We get many questions about the Jewish Calendar, so I thought I’d share a little overview of it.
First of all, it is important to know that the Jewish calendar uses both the sun and the moon to mark time. The sun measures a day. We find in Genesis 1:2 that G-d created light and it was good. It also says that He divided the light from the darkness and that He called the light “day” and the darkness “night.” Then it says, “And the evening and the morning were the first day.”
G-d marks the months of the year by the moon. Each new moon begins a new month, “Rosh Chodesh.” Therefore, each Biblical month contains 29 or 30 days, corresponding to a lunar month average of 29 1/2 days. We find many places in the Bible which speak of the New Moon festivals and the New Moon sacrifices. So these are appointed times which are important to the L-rd.
The problem with strictly lunar calendars is that there are approximately 12.4 lunar months in every solar year, so a 12-month lunar calendar is about 11 days shorter than a solar year and a 13-month lunar is about 19 longer than a solar year. The months drift around the seasons on such a calendar: on a 12-month lunar calendar, the month of Nissan, which is supposed to occur in the Spring, would occur 11 days earlier in the season each year, eventually occurring in the Winter, the Fall, the Summer, and then the Spring again. On a 13-month lunar calendar, the same thing would happen in the other direction, and faster.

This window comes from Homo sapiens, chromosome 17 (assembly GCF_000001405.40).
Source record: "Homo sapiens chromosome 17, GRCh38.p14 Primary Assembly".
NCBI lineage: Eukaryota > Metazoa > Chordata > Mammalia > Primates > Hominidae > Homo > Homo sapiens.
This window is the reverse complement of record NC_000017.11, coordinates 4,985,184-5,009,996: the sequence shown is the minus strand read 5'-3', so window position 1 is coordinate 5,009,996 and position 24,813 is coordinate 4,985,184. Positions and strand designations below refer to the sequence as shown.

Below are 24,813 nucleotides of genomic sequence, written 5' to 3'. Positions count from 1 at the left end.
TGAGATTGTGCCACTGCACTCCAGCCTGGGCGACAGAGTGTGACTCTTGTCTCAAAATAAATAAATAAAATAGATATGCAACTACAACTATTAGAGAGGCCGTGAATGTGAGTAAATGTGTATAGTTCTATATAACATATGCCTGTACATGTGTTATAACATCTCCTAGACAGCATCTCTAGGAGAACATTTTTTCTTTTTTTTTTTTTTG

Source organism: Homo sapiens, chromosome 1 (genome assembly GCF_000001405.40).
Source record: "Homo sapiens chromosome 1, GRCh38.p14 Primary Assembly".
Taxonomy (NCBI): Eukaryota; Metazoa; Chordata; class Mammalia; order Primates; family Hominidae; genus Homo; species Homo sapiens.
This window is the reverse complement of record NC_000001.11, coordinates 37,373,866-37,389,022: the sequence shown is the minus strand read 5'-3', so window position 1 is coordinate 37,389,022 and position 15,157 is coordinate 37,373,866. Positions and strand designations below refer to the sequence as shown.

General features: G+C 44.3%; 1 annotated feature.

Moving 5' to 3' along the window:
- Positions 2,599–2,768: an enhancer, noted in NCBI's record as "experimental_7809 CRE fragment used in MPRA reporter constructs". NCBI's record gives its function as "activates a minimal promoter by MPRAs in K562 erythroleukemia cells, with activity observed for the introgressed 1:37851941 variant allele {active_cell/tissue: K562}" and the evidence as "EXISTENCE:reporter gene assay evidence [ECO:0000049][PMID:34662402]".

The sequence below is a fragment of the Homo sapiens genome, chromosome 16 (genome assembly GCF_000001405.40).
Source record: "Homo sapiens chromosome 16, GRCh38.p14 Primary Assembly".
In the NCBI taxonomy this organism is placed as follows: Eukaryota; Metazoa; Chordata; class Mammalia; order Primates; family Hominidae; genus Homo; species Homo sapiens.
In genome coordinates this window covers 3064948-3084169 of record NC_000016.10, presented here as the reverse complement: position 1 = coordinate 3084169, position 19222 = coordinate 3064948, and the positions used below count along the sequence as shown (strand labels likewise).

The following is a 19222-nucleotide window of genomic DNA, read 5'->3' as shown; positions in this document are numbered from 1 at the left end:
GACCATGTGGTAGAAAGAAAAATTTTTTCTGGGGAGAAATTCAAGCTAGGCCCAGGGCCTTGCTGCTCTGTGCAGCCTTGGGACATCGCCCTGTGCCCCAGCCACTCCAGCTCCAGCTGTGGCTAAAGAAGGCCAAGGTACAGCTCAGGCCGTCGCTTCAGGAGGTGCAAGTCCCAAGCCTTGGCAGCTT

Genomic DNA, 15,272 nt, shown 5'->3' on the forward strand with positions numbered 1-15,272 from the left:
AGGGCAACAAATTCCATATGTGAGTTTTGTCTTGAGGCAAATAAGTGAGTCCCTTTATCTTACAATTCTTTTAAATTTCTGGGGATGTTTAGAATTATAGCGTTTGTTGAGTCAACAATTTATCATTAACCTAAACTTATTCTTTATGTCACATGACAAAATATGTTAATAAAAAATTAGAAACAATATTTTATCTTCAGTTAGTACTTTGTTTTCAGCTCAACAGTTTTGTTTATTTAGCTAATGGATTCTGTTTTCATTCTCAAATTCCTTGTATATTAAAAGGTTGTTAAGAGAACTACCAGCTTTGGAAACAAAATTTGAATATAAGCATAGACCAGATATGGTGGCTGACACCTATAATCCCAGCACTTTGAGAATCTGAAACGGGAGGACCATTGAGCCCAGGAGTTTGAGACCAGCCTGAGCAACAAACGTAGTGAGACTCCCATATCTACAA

To compensate for this drift, the Jewish calendar uses a 12-month lunar calendar with an extra month occasionally added. The extra month added is called Adar Aleph. The “permanent” month is the Adar Bet. Therefore, if someone’s birthday is in Adar, during a leap year they will celebrate it during Adar Bet.
This year is a leap year, and we are currently in the month of Adar. The holiday of Purim is the 14th of Adar. Since Adar Aleph is the added month, we will not celebrate Purim until the 14th of Adar Bet this year, which corresponds to March 24th, instead of the 14th of Adar Aleph which is February 23.